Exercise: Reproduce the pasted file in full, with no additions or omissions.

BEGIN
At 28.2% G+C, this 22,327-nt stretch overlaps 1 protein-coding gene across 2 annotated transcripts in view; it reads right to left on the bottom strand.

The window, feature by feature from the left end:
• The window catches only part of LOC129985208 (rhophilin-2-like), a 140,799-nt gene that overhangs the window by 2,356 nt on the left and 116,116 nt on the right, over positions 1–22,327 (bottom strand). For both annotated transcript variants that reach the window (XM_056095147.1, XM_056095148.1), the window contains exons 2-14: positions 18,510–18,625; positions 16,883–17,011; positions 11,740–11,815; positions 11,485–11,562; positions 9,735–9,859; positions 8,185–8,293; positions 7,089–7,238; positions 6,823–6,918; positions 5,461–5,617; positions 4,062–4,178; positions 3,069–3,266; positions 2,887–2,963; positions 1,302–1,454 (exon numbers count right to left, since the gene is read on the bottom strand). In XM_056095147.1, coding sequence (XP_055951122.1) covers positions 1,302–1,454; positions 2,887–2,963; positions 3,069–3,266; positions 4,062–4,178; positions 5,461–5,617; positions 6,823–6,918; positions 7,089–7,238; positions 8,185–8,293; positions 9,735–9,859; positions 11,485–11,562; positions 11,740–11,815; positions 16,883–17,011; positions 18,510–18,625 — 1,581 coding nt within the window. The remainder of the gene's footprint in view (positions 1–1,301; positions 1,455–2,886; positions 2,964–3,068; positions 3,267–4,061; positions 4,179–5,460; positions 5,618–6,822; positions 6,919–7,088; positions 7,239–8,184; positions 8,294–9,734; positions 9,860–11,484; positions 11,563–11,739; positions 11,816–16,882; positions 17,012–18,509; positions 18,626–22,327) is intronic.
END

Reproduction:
At 28.2% G+C, this 22,327-nt stretch overlaps 1 protein-coding gene across 2 annotated transcripts in view; it reads right to left on the bottom strand.

The window, feature by feature from the left end:
• The window catches only part of LOC129985208 (rhophilin-2-like), a 140,799-nt gene that overhangs the window by 2,356 nt on the left and 116,116 nt on the right, over positions 1–22,327 (bottom strand). For both annotated transcript variants that reach the window (XM_056095147.1, XM_056095148.1), the window contains exons 2-14: positions 18,510–18,625; positions 16,883–17,011; positions 11,740–11,815; positions 11,485–11,562; positions 9,735–9,859; positions 8,185–8,293; positions 7,089–7,238; positions 6,823–6,918; positions 5,461–5,617; positions 4,062–4,178; positions 3,069–3,266; positions 2,887–2,963; positions 1,302–1,454 (exon numbers count right to left, since the gene is read on the bottom strand). In XM_056095147.1, coding sequence (XP_055951122.1) covers positions 1,302–1,454; positions 2,887–2,963; positions 3,069–3,266; positions 4,062–4,178; positions 5,461–5,617; positions 6,823–6,918; positions 7,089–7,238; positions 8,185–8,293; positions 9,735–9,859; positions 11,485–11,562; positions 11,740–11,815; positions 16,883–17,011; positions 18,510–18,625 — 1,581 coding nt within the window. The remainder of the gene's footprint in view (positions 1–1,301; positions 1,455–2,886; positions 2,964–3,068; positions 3,267–4,061; positions 4,179–5,460; positions 5,618–6,822; positions 6,919–7,088; positions 7,239–8,184; positions 8,294–9,734; positions 9,860–11,484; positions 11,563–11,739; positions 11,816–16,882; positions 17,012–18,509; positions 18,626–22,327) is intronic.